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Yasmani Grandal, a switch-hitter, has had four straight seasons with more than 20 home runs. He leads major league catchers with 117 homers since 2015 and ranks third in that span with 322 RBIs.

CHICAGO — Yasmani Grandal saw a young team stocked with promising pitchers and hitters. He envisioned a bright future for the Chicago White Sox, and he chose to be part of it.

No longer burdened by draft-pick compensation, Grandal found the multiyear contract he failed to get last offseason. The All-Star catcher agreed Thursday to a $73 million, four-year contract with the White Sox.

“There’s a lot of young talent,” Grandal said. “The way I looked at it, this team could be a dark horse in the next year or so.”

Grandal turned down a $17.9 million qualifying offer from the Los Angeles Dodgers last November. A team signing him during the 2018-19 offseason would have lost a top amateur draft pick and he found a slow market. He agreed in January to a deal with Milwaukee that guaranteed $18.25 million: a $16 million salary for 2019 and a $16 million mutual option for 2020 with a $2.25 million buyout.

“Exciting day for us around here, being able to add one of the elite talents at a premium position,” general manager Rick Hahn said.

Selected for the All-Star team for the second time, the 31-year-old hit .246 and had career bests with 28 homers and 77 RBIs. He declined to exercise his part of the option and became a free agent again.

A free agent may only be given a qualifying offer once, so there was no draft-pick compensation attached this offseason. Chicago’s deal will pay him $18.25 million annually.

Chicago went 72-89 in its seventh straight losing season and missed the playoffs for the 13th time in 14 years since the 2005 team won the World Series.

Investigation into cheating ramping up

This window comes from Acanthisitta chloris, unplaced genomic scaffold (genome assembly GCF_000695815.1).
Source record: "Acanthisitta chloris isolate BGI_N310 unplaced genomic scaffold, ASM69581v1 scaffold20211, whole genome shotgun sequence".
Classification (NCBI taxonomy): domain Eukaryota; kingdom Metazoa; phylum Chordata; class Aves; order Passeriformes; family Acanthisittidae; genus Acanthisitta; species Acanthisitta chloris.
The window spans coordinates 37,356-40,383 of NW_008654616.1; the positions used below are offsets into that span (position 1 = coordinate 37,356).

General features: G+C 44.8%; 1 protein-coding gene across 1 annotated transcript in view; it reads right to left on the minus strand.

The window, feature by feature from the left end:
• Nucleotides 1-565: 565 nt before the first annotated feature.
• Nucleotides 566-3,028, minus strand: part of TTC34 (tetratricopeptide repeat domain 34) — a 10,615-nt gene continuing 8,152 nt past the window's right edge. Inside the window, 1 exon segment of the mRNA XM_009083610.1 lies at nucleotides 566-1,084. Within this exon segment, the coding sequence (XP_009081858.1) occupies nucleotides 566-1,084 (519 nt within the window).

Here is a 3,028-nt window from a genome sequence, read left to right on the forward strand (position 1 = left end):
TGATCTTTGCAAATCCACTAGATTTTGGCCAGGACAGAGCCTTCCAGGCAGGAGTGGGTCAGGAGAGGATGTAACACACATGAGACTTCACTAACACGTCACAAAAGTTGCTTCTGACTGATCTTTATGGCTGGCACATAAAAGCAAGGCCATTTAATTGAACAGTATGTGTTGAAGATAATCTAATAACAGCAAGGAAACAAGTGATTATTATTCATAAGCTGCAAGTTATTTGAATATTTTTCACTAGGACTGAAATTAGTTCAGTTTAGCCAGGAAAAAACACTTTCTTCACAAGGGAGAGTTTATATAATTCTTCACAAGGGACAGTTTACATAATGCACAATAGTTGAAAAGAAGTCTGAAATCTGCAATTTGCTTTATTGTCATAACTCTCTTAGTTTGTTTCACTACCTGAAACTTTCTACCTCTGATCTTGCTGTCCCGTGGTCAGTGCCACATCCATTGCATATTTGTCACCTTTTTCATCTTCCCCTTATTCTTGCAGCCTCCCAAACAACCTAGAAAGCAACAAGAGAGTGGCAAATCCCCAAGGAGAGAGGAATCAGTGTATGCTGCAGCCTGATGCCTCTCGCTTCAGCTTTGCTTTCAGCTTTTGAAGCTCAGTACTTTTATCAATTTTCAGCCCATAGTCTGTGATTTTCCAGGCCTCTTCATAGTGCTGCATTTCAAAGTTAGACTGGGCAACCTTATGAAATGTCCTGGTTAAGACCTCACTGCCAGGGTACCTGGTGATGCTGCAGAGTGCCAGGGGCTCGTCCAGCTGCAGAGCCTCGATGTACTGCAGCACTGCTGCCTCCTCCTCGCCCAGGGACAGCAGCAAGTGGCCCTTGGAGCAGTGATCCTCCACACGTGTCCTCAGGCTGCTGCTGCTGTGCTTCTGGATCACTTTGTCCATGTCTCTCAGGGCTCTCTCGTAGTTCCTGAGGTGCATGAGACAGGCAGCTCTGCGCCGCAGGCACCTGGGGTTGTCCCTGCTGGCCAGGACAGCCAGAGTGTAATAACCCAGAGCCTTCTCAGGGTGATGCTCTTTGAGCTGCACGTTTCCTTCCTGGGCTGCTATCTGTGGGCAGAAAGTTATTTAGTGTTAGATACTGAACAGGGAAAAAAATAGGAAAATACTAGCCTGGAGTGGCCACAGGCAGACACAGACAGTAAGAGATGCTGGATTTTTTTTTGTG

ARLINGTON, Texas — Major League Baseball has widened its investigation of alleged sign stealing by the Houston Astros and will probe activity by the team over the past three seasons.

After the conclusion of owners meetings Thursday, baseball Commissioner Rob Manfred said MLB will “investigate the Astros situation as thoroughly as humanly possible.” The probe includes the team’s firing of an assistant general manager during the World Series for clubhouse comments directed at female reporters, behavior the club at first accused Sports Illustrated of fabricating.

“That investigation is going to encompass not only what we know about ‘17, but also ‘18 and ’19,” Manfred said. “To the extent we are talking to people all over the industry, former employees, competitors, whatever. To the extent that we find other leads, we’re going to follow these leads.”

Manfred has said for now the Astros are the only team being investigated for cheating allegations.

Oakland pitcher Mike Fiers told The Athletic in a story last week that while he was playing with the Astros during their 2017 World Series championship season the team stole signs during home games by using a camera positioned in center field. During this year’s playoffs, Houston players were suspected of whistling in the dugout to communicate pitch selection to batters.

Giants: Greg Johnson was approved as the new controlling owner of the San Francisco Giants. President and CEO Larry Baer still will represent the club at the meetings, along with Johnson and Rob Dean, who had been handling leadership duties since March. Baer was suspended without pay from March 4 through July 1 after a video showed him in a physical altercation with his wife.

Royals: John Sherman was approved as the new controlling owner of the Kansas City Royals, and his group plans to close its deal to purchase the last-place team from David Glass and his family next week. The proposed sale was announced Aug. 30 and was expected to be worth about $1 billion.

Phillies: Joe Dillon was hired as Philadephia’s hitting coach under new manager Joe Girardi. Dillon served as assistant hitting coach for the Washington Nationals for the past two seasons.

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